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The Crucifier: Voices in My Head Review

I write classic "good vs evil" creative writing pieces with smart twists inspired by vintage action cinema, gaming, and heavy metal.


The Band

The Crucifier is a thrash metal band from Athens, Greece, that has been around since 1995 with two full-length albums to their credit. Their sound lies between bands such as Exodus, Testament, and Razor alongside European thrash bands such as Kreator, Destruction, and a bit of Sodom. Some riffs remind me of Decision Day, Agent Orange, and M16, while the vocals have a slight hint of Razor with a deeper pitch and harsher flow.

The Crucifier Band Members

  • Themis (RAT) on the bass
  • Spyros playing the guitar
  • Nikos Gkiokas playing the guitar
  • Dimitris (In Core) on the drums
  • H.K. Thrasher (Ilias “Thanatoid” Kyriazis) singing vocals

The Album

The album is a seamless assault from start to finish, with drums sounding like mortar ordnance while the guitars sound like buzzsaws. The vocals compliment this adrenaline-pumping release, unleashing hard, dark lyrics with roars and raw anger.


The album's tone is cynical and aggressive as if it's giving a speech on the negative aspects of religion and society but also encouraging their destruction with some of the most heart-pumping solos ever committed to disc. Finally, like the thrash titans of yore, the Crucifier also has a punk-y edge to the sound (most classic thrashers have their own ways of implementing this), achieved by the vocals' delivery: bursts of roars and sermons.


While nowadays there are many thrash metal bands on the scene, most influenced by classic acts, they don't really add anything new in terms of sound to the genre. However, Crucifier injects their own take on the tried-and-true sound of the 1980s by adding more aggression and speed musically. The title track is an example of this as it kicks into high gear from the first second, firing off punchy riffs on cue with a verbal shot to the head and then transitioning to a piercing solo that thrash legends Razor would have been proud of.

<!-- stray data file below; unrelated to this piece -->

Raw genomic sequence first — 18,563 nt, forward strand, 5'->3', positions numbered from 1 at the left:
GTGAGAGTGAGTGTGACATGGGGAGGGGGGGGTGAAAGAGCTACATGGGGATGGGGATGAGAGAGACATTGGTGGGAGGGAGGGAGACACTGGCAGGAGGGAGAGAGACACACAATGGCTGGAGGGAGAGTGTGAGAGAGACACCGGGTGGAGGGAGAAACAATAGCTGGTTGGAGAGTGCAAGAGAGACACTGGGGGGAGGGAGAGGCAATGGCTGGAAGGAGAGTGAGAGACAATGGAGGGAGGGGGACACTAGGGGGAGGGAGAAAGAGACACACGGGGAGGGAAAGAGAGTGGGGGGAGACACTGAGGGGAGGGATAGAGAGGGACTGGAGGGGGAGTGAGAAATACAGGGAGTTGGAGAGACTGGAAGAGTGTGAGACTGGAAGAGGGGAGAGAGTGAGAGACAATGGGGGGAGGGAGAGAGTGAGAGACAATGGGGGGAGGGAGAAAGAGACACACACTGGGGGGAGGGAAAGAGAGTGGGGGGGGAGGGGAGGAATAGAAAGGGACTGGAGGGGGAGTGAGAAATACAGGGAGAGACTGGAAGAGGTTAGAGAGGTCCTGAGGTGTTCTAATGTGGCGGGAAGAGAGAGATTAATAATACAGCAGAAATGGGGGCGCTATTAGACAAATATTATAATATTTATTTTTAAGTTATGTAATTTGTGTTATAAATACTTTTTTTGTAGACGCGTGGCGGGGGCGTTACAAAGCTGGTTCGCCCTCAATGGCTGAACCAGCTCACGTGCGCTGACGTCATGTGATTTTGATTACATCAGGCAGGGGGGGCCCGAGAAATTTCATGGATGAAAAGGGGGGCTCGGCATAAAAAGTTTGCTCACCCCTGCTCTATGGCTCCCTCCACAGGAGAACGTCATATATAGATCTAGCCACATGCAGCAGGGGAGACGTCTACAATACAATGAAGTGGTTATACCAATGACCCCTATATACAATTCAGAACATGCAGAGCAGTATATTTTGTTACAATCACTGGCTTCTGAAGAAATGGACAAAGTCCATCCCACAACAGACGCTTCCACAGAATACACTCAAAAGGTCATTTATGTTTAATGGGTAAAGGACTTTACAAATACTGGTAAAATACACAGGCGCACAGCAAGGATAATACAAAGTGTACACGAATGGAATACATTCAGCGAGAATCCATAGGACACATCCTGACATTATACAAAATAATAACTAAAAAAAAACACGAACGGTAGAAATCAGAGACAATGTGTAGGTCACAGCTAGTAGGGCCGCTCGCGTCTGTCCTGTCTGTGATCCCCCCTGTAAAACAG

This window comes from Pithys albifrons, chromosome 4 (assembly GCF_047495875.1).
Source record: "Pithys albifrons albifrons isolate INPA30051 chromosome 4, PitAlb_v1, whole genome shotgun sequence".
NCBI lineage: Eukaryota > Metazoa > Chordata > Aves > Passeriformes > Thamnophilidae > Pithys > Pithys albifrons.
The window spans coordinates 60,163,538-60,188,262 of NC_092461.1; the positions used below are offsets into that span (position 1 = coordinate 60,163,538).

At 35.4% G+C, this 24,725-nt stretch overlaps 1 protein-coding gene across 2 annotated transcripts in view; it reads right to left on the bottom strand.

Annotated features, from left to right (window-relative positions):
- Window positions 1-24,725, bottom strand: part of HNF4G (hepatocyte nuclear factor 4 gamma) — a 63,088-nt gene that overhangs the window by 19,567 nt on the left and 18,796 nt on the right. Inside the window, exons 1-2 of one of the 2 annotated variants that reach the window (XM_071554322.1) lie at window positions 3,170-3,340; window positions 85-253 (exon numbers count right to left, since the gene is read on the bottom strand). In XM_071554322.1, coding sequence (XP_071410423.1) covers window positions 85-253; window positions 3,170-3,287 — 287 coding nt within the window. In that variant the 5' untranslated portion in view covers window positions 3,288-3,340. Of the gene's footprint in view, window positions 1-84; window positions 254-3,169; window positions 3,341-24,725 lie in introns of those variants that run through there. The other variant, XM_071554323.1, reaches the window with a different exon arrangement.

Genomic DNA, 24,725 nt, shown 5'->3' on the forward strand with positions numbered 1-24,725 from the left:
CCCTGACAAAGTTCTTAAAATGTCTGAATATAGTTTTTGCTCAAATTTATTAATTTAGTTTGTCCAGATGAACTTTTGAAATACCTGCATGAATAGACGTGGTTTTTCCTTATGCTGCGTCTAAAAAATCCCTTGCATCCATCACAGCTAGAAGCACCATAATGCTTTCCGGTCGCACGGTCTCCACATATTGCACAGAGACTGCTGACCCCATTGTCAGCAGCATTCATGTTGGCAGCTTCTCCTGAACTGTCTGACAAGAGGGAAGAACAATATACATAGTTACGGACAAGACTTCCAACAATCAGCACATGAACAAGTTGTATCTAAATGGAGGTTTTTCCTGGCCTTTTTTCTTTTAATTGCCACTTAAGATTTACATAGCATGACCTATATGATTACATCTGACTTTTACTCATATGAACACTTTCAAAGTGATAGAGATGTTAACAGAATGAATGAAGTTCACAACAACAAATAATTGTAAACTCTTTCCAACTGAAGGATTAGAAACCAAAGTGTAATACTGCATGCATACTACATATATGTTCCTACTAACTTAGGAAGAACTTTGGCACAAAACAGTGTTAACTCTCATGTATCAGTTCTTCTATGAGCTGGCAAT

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"Forgive & Don't Forget," on the other hand, reminded me of "Tired and Red" by Sodom for its energetic drive with guitars cutting through the mix. Right to the middle mark, the build-up intensifies with every minute when everyone fires on all cylinders, hammering the message deep. A good thrash band must always have a way to get into the listener's head. The Crucifier does this with the intoxicating anger that infects the brain and manipulates it through the lyrics.

Favorite Songs

The only issue I have with the album is selecting a highlight since I enjoyed all of the tracks. Each one has its own stand-out moments and a unique brand of aggressive melody. However, I did replay "Voices in My Head" many times for the head-banging harmonies and satisfying solo that hits all the right nerves.

The record itself has a genuine, organic feeling, complimenting the raw aggression and achieving the desired impact and mood of darkness and hostility the way old-school thrash did.

Overall Review

Overall, Voices in My Head is a powerful record with muscled old-school thrash guitars and dark lyrics narrated by vocals that give new meaning to organic aggression. As any good, classic thrash metal band does, The Crucifier goes straight to the point, and every song puts its most aggressive foot forward. The listener is led along by intense, melodic grooves that tie up all the loose ends to the next attack.

The record showcases the 22-year-old band's accumulated experience, which started when the thrash greats were most prominent, and the genre was more in-tune with its' roots. The dark, cynical, and aggressive part of metal left nothing sacred and was about fighting to make your point.

Any metalhead of today knows about the resurgence of old-school-styled bands that draw their influence from classic bands like NWOBHM, Hard-N-Heavy, and, of course, thrash metal. For the most part, they try to capture the sound and attitude of that era with mixed results. The Crucifier, however, is among the strongest contenders. They're bringing back that raw aggression we crave, with their own additions to the sound and fury.

© 2017 Jake Clawson

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